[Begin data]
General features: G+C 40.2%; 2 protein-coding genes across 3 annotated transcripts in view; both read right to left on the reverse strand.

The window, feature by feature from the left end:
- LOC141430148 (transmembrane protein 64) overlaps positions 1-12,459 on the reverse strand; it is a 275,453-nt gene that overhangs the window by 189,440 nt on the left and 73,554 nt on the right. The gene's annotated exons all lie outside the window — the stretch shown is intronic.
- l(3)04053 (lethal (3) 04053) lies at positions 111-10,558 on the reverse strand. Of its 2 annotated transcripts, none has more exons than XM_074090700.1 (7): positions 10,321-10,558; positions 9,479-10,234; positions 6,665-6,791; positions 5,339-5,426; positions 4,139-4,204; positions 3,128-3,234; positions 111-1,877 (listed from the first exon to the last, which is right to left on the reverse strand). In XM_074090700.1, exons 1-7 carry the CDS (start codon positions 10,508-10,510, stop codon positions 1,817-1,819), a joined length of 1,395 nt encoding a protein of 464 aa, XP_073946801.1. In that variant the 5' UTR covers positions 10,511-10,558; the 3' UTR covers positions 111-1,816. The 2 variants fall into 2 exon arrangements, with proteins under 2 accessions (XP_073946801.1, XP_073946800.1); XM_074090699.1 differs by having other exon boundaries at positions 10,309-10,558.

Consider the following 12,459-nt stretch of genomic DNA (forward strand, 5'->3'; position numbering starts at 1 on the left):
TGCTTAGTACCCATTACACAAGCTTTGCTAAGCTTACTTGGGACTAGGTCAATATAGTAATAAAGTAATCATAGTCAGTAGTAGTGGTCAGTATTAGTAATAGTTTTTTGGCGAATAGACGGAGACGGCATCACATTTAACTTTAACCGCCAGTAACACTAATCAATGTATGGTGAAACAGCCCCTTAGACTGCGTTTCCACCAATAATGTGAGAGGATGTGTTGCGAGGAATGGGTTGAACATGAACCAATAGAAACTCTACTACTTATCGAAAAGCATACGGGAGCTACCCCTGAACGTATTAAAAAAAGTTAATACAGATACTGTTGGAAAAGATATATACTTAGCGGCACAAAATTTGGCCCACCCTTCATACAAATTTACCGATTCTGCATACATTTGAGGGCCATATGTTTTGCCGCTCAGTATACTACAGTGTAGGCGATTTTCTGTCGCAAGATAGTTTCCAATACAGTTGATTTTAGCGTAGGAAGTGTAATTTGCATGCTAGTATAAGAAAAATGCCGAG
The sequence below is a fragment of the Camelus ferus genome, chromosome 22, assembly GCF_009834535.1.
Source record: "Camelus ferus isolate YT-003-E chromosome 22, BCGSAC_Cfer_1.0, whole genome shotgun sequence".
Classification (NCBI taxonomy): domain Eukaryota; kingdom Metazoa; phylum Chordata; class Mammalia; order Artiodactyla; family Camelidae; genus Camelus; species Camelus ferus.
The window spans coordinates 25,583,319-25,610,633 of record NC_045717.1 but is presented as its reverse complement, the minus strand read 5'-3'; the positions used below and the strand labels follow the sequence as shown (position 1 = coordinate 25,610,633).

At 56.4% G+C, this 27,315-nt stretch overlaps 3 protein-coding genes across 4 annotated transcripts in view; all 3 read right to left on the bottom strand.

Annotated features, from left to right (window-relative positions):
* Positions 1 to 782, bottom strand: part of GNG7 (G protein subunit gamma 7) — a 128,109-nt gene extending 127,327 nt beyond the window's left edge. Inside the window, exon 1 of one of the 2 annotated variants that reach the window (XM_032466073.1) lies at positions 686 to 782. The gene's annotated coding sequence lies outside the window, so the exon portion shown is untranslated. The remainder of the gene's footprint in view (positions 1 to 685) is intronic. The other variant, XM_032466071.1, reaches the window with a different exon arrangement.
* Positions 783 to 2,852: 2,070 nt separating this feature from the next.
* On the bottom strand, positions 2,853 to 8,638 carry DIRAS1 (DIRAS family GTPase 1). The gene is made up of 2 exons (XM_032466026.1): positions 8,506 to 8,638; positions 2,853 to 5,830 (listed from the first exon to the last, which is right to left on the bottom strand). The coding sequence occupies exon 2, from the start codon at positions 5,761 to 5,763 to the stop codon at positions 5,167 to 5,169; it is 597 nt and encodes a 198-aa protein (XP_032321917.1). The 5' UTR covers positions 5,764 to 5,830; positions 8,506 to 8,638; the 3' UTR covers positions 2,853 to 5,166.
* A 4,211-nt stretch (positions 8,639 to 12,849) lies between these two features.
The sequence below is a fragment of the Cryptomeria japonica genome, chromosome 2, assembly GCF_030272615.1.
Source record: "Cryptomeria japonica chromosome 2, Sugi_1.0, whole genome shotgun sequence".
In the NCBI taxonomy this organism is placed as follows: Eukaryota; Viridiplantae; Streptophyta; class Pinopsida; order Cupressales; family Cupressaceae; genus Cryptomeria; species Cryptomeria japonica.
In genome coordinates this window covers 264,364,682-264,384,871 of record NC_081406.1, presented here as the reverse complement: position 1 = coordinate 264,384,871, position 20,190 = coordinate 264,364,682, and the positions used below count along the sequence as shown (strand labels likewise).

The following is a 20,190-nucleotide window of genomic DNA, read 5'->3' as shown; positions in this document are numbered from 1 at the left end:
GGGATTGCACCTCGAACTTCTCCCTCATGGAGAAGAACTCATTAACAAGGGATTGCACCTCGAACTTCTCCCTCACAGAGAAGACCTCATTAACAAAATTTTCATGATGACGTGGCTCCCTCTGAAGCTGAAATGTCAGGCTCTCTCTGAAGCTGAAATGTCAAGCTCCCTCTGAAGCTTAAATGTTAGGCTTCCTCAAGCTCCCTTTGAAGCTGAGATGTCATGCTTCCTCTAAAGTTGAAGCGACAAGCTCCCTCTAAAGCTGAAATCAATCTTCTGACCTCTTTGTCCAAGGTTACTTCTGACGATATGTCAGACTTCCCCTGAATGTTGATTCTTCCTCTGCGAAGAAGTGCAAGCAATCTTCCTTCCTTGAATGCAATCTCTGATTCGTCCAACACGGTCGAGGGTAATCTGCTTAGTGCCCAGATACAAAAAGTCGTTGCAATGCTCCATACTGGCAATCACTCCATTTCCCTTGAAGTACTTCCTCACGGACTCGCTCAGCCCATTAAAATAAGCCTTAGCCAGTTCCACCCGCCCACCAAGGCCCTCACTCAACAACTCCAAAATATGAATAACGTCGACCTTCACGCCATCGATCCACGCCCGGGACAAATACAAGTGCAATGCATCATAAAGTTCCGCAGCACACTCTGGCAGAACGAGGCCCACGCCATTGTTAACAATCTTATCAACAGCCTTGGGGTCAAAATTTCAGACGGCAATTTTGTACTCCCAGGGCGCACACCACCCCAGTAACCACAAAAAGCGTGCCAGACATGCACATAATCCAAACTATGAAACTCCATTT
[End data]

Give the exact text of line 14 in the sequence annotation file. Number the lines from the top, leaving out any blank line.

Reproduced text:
* Positions 783 to 2,852: 2,070 nt separating this feature from the next.